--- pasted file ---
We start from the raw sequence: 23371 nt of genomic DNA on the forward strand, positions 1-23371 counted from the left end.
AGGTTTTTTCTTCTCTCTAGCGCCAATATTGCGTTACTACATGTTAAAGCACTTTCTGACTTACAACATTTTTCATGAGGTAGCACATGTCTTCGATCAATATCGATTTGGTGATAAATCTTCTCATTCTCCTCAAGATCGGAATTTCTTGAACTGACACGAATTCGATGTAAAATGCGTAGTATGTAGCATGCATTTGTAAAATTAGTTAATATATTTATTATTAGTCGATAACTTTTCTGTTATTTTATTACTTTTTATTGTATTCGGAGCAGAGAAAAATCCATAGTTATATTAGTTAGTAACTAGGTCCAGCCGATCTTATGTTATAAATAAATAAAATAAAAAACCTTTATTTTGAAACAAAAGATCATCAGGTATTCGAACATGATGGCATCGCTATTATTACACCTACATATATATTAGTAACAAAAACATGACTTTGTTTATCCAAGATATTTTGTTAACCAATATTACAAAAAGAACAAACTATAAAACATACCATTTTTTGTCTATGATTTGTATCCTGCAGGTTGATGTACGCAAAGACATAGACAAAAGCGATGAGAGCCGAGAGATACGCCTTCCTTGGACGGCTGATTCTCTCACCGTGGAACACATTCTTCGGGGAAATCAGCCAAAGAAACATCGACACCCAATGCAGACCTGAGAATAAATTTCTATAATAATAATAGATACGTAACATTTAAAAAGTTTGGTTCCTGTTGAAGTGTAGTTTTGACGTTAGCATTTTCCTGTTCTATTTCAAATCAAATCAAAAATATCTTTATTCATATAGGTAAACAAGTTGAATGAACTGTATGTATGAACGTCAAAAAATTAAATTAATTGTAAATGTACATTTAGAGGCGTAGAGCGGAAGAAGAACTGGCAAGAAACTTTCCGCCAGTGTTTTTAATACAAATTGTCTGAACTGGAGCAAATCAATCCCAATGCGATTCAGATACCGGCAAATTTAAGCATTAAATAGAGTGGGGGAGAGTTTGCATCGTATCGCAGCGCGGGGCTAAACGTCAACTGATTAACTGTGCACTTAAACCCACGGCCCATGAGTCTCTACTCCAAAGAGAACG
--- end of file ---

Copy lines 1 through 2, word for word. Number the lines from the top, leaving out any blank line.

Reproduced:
We start from the raw sequence: 23371 nt of genomic DNA on the forward strand, positions 1-23371 counted from the left end.
AGGTTTTTTCTTCTCTCTAGCGCCAATATTGCGTTACTACATGTTAAAGCACTTTCTGACTTACAACATTTTTCATGAGGTAGCACATGTCTTCGATCAATATCGATTTGGTGATAAATCTTCTCATTCTCCTCAAGATCGGAATTTCTTGAACTGACACGAATTCGATGTAAAATGCGTAGTATGTAGCATGCATTTGTAAAATTAGTTAATATATTTATTATTAGTCGATAACTTTTCTGTTATTTTATTACTTTTTATTGTATTCGGAGCAGAGAAAAATCCATAGTTATATTAGTTAGTAACTAGGTCCAGCCGATCTTATGTTATAAATAAATAAAATAAAAAACCTTTATTTTGAAACAAAAGATCATCAGGTATTCGAACATGATGGCATCGCTATTATTACACCTACATATATATTAGTAACAAAAACATGACTTTGTTTATCCAAGATATTTTGTTAACCAATATTACAAAAAGAACAAACTATAAAACATACCATTTTTTGTCTATGATTTGTATCCTGCAGGTTGATGTACGCAAAGACATAGACAAAAGCGATGAGAGCCGAGAGATACGCCTTCCTTGGACGGCTGATTCTCTCACCGTGGAACACATTCTTCGGGGAAATCAGCCAAAGAAACATCGACACCCAATGCAGACCTGAGAATAAATTTCTATAATAATAATAGATACGTAACATTTAAAAAGTTTGGTTCCTGTTGAAGTGTAGTTTTGACGTTAGCATTTTCCTGTTCTATTTCAAATCAAATCAAAAATATCTTTATTCATATAGGTAAACAAGTTGAATGAACTGTATGTATGAACGTCAAAAAATTAAATTAATTGTAAATGTACATTTAGAGGCGTAGAGCGGAAGAAGAACTGGCAAGAAACTTTCCGCCAGTGTTTTTAATACAAATTGTCTGAACTGGAGCAAATCAATCCCAATGCGATTCAGATACCGGCAAATTTAAGCATTAAATAGAGTGGGGGAGAGTTTGCATCGTATCGCAGCGCGGGGCTAAACGTCAACTGATTAACTGTGCACTTAAACCCACGGCCCATGAGTCTCTACTCCAAAGAGAACG